Numbers 71 through to 80, or the other way around. Anyway, hope there's something in there you like or brings back a memory or two...


Only Love Can Break Your Heart, by St Etienne

One of the great covers, this beaut from the band's seminal Fox Base Alpha debut long player is a slice of dreamy trip hop-pop that does more than justice to the original. Still sounds as fresh as it did when first released


Souvenir, by OMD

Synth-pop brilliance from a band formed 44 years ago, indeed one of the pioneering UK electronic bands - this may not have been their finest hour, but it's a brilliant example of the minimalist pop music that OMD produced on a regular basis.


Something Kinda Oooh, by Girls Aloud

The kind of song that you don't admit to liking, but will turn up on the car stereo when you think no one is around. Manufactured? Yup. Saccharine for the masses? Of course. Will it change the world? No. But for a few minutes it gets more than your toe tapping, gets you singing the crackers chorus, and is a superb example of why pop music is so ace. And it's not the only song in the 100 from the 2002 winners of Pop Stars, either.


Never Ever, by All Saints

Talking of girl bands......but saying that, the UK-Canadian foursome gained a bit more street cred than the Louis Walsh-made counterparts above, mainly as their songs were a bit more, well, for grown ups. Not necessarily a good thing with pop music, but think great harmonies, spoken vocals, plenty of sass, and a rock n roll affiliation through their partners that didn't hurt with the kool krowd. A really great song, it's Amazing Grace for the 90's.


Something Changed, by Pulp

Do you believe that there's someone up above? And does he have a timetable directing acts of love?

Why did I write this song on that one day?

Why did you touch my hand and softly say

Stop asking questions that don't matter anyway, Just give us a kiss to celebrate here today

Something changed

A brilliant song, by a brilliant lyricist, from a brilliant band. Pulp have a superb back catalogue, and when it comes to 90's music are sometimes the forgotten kids when the likes of Oasis and Blur are mentioned. Shame, as they're better. This is a simply, stunning, poignant love song that's rammed with emotion.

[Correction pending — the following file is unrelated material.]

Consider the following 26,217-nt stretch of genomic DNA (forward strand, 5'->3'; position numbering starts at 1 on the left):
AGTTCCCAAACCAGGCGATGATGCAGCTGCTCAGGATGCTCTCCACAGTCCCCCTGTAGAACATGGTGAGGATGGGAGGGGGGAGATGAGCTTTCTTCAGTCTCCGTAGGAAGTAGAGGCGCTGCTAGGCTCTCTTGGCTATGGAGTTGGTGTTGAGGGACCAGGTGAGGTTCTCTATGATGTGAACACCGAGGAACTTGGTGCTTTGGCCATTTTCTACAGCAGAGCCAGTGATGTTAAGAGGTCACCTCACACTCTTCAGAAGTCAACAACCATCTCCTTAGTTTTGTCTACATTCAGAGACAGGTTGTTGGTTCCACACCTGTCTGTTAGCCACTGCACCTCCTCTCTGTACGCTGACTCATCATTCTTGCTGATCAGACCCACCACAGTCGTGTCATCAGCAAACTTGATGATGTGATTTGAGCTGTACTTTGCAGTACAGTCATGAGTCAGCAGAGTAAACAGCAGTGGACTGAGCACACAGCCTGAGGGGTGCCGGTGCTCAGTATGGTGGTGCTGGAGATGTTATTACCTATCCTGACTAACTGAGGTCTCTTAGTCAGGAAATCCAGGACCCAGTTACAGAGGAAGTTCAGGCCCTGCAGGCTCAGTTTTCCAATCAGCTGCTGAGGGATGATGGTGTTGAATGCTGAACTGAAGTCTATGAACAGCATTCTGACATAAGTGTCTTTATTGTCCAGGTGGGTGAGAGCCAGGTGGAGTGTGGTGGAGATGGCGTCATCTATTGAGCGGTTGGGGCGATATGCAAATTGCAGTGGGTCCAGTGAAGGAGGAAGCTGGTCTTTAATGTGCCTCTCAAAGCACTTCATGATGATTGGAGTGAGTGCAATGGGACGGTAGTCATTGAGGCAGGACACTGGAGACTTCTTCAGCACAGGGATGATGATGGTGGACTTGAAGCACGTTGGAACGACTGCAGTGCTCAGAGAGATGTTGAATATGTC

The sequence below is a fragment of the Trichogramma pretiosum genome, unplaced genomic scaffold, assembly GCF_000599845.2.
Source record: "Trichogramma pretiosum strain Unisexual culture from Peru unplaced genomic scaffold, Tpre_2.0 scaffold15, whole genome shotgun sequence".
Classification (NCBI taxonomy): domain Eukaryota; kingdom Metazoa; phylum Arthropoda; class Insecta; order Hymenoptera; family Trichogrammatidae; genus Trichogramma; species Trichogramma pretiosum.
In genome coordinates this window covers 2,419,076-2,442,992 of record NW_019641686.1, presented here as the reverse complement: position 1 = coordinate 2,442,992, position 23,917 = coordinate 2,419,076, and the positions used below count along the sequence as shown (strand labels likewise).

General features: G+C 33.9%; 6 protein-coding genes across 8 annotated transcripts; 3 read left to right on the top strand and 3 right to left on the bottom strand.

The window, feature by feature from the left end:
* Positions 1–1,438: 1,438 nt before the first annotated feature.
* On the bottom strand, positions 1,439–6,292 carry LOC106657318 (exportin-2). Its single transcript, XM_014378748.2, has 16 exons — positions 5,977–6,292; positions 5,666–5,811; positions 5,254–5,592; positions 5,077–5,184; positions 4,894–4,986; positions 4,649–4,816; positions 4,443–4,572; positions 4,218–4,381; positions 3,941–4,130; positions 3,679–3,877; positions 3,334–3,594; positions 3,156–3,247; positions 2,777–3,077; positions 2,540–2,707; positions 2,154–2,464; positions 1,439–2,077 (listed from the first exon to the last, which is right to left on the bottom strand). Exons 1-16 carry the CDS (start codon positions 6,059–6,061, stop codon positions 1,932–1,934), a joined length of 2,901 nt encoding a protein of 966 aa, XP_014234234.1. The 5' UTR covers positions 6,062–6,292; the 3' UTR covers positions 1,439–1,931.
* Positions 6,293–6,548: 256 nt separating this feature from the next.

Tell It To My Heart, by Taylor Dayne

A song that took off so quickly and unexpectedly that she had to rush through her debut album in a matter of weeks, Tell It To My Heart starts off with the line "I feel the night explode when we're together", and never lets up. Brilliant dance-pop that has seen many a DJ remix it to good effect.


Un-break My Heart (Frankie Knuckles radio mix), by Toni Braxton

A very decent sobster of a song is turned into a dancefloor banger by the mercurial and sadly missed Mr Knuckles. This is great stuff, and another tune where you'll be asking whoever is in the passenger seat to "'turn the radio up".


Finally, by Ce Ce Peniston

The second that the piano intro kicks in sees my missus and all her mates sprinting onto the dancefloor to dance round their handbags, and that's surely enough to put it in here anyway, surely? Well, yes it is, but this is a simply brilliant house classic based on the mercurial, timeless Someday piano riff. Brilliant stuff, and a Golden staple from back in the day


Long Hot Summer, by The Style Council

I'll admit it, I'm not a huge Weller fan. but this is the epitome of window down, elbow out pop brilliance, perfect for cruising down, er, Rhyl High Street. Almost 40 years old now, but still sounding boxfresh today.


Labour Of Love, by Hue and Cry

Not a clue what the lead singer is actually singing about half the time, but it doesn't matter when it's great, urgent pop music with a smidgeon of style like this cracker.

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